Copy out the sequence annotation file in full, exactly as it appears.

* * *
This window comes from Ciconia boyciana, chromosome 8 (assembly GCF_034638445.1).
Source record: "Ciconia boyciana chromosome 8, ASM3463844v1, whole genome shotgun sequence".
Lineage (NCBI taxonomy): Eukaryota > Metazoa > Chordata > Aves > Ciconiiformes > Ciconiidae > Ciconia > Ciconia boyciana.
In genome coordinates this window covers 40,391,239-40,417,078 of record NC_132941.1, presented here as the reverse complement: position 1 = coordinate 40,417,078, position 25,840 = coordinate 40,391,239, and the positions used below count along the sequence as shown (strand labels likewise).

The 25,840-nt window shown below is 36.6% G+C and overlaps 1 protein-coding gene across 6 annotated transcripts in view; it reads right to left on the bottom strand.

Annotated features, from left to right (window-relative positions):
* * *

This window comes from Ciconia boyciana, chromosome 8 (assembly GCF_034638445.1).
Source record: "Ciconia boyciana chromosome 8, ASM3463844v1, whole genome shotgun sequence".
Lineage (NCBI taxonomy): Eukaryota > Metazoa > Chordata > Aves > Ciconiiformes > Ciconiidae > Ciconia > Ciconia boyciana.
In genome coordinates this window covers 40,391,239-40,417,078 of record NC_132941.1, presented here as the reverse complement: position 1 = coordinate 40,417,078, position 25,840 = coordinate 40,391,239, and the positions used below count along the sequence as shown (strand labels likewise).

The 25,840-nt window shown below is 36.6% G+C and overlaps 1 protein-coding gene across 6 annotated transcripts in view; it reads right to left on the bottom strand.

Annotated features, from left to right (window-relative positions):